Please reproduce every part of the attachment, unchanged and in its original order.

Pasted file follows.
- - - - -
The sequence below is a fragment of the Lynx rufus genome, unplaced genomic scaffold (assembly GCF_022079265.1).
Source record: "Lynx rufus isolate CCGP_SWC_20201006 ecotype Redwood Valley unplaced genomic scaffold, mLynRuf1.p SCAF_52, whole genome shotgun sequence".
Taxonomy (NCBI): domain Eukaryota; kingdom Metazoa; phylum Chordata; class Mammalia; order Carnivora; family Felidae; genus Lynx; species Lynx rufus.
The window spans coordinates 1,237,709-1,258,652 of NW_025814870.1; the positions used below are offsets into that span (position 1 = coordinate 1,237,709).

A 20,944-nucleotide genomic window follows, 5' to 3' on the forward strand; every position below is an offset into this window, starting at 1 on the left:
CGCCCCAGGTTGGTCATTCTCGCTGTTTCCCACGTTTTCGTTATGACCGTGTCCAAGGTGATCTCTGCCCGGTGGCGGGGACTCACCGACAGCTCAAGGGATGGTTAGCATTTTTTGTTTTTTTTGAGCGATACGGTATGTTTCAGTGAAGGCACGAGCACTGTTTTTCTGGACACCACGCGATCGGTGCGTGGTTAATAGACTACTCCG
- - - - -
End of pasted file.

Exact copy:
The sequence below is a fragment of the Lynx rufus genome, unplaced genomic scaffold (assembly GCF_022079265.1).
Source record: "Lynx rufus isolate CCGP_SWC_20201006 ecotype Redwood Valley unplaced genomic scaffold, mLynRuf1.p SCAF_52, whole genome shotgun sequence".
Taxonomy (NCBI): domain Eukaryota; kingdom Metazoa; phylum Chordata; class Mammalia; order Carnivora; family Felidae; genus Lynx; species Lynx rufus.
The window spans coordinates 1,237,709-1,258,652 of NW_025814870.1; the positions used below are offsets into that span (position 1 = coordinate 1,237,709).

A 20,944-nucleotide genomic window follows, 5' to 3' on the forward strand; every position below is an offset into this window, starting at 1 on the left:
CGCCCCAGGTTGGTCATTCTCGCTGTTTCCCACGTTTTCGTTATGACCGTGTCCAAGGTGATCTCTGCCCGGTGGCGGGGACTCACCGACAGCTCAAGGGATGGTTAGCATTTTTTGTTTTTTTTGAGCGATACGGTATGTTTCAGTGAAGGCACGAGCACTGTTTTTCTGGACACCACGCGATCGGTGCGTGGTTAATAGACTACTCCG